Although QA technology is maturing quickly and seems promising for a number of practical applications (such as commonsense reasoning and database federation), few QA systems go beyond information seeking. Although the Ford Motor Company and Nike, Inc. began using as their site search engine in 2005, they’ve never reported if QA features are indeed practical and useful. In 2005, Roussinov and Robles demonstrated empirically that ASU QA helps locate potentially malevolent online content, potentially helping law-enforcement and public oversight groups combat the proliferation of materials that threaten cybersecurity or promote terrorism.

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Feature Comparison

When comparing features and performing our informal evaluation, we chose only the QA systems (see Table 1) mentioned in popular IT magazines or academic publications and that were (and still are) available online during the first run of our study in spring 2005. We did not include Google or MSN since their QA capabilities were (and still are) quite limited. Google occasionally produces precise answers with respect to geography-related questions (such as “What is the population of Cambodia?”) but does not attempt to target more general or dynamic topics (such as “Who is the CEO of Motorola?”) or more grammatically or semantically challenging questions (“How long can a British Prime Minister serve in office?”). MSN uses only Encyclopedia Encarta as a source of precise answers and is similarly limited in terms of complexity and coverage.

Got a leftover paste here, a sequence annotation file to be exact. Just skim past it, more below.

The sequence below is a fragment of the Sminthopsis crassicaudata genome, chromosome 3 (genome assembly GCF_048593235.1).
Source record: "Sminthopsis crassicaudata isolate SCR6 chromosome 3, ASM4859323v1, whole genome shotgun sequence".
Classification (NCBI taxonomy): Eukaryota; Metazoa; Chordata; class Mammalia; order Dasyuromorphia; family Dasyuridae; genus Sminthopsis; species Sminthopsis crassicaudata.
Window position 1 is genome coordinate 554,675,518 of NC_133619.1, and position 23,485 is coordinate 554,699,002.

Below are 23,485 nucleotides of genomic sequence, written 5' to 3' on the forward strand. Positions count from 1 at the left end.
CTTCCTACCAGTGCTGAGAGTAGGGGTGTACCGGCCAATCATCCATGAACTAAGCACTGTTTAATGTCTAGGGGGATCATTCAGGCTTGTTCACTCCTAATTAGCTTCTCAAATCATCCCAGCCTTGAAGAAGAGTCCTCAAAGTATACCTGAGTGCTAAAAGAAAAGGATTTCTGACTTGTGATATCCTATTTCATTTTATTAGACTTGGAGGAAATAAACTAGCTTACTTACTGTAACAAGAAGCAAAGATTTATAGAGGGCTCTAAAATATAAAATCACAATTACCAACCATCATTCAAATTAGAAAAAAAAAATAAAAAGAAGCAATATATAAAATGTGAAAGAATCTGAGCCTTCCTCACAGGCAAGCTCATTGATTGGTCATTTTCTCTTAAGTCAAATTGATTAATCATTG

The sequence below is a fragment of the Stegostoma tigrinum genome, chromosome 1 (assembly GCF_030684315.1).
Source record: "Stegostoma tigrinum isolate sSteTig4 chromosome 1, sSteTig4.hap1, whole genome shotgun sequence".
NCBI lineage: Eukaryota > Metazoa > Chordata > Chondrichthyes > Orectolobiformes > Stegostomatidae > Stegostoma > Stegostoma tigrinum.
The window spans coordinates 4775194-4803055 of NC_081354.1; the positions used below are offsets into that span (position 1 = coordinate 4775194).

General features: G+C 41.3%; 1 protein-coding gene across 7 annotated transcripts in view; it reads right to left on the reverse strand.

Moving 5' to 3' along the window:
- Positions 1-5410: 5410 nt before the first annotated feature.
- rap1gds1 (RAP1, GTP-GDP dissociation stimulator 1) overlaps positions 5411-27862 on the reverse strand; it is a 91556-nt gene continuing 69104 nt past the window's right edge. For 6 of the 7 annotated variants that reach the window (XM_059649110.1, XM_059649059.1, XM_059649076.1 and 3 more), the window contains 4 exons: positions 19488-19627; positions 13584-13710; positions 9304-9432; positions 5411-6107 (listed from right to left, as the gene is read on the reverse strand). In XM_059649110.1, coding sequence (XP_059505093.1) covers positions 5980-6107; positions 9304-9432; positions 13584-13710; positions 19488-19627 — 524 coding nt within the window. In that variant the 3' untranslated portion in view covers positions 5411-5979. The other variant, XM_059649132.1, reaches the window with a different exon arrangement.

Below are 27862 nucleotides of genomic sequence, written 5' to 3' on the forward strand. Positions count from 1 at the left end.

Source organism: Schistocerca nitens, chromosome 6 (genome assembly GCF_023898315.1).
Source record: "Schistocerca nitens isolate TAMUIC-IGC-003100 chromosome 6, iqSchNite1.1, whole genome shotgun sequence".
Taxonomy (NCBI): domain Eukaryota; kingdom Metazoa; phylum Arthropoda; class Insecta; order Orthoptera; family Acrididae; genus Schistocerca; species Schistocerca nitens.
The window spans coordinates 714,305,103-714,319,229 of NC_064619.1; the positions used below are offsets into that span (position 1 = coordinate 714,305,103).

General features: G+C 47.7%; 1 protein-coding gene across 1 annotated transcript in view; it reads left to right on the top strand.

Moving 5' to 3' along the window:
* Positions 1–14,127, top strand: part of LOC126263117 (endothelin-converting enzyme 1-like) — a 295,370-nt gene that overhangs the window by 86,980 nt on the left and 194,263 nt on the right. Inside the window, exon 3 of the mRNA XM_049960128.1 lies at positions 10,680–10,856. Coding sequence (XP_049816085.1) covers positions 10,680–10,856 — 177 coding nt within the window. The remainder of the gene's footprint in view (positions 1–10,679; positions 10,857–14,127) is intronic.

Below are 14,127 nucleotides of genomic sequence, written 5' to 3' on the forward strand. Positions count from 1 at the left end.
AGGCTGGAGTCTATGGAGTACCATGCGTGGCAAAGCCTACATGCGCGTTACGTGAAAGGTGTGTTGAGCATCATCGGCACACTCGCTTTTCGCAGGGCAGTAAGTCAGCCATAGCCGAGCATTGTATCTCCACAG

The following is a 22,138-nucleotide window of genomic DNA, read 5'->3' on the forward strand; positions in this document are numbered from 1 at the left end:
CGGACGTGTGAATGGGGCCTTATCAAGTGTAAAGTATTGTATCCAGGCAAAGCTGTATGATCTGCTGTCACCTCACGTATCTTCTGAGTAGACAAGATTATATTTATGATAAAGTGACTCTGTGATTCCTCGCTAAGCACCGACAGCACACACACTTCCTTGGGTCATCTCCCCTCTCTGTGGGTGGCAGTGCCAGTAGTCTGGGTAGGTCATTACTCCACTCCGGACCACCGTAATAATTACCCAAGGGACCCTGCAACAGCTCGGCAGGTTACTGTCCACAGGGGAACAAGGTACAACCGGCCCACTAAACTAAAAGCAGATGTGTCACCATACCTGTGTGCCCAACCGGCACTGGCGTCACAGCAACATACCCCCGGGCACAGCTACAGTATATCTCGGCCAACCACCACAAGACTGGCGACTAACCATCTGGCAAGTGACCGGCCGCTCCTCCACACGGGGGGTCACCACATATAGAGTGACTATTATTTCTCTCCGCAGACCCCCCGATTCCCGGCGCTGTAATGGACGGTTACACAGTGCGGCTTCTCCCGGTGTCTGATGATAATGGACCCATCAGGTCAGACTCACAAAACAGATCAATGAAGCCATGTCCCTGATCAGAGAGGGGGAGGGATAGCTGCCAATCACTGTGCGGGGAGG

Although AskJeeves enjoyed immense popularity and investor interest at the time it was acquired, its QA capabilities are limited in practice. Its answers to natural-language questions could be provided only from manually created databases, and the topics of inquiry were limited to simple “encyclopedic” requests (such as “What is the population of Uganda?”). When the question does not match any of the anticipated questions, would reroute the question as a simple keyword query to its underlying keyword search engine—Teoma, which was acquired by in 2001 when it was a failing dot-com based on technology originally created by IBM and further developed at Rutgers University. In 2005, introduced certain answer-matching capabilities over the entire Web but is still short of specifying the precise answer while displaying a set of ordered snippets (up to 200) with the words from the highlighted question, similar to Google’s approach.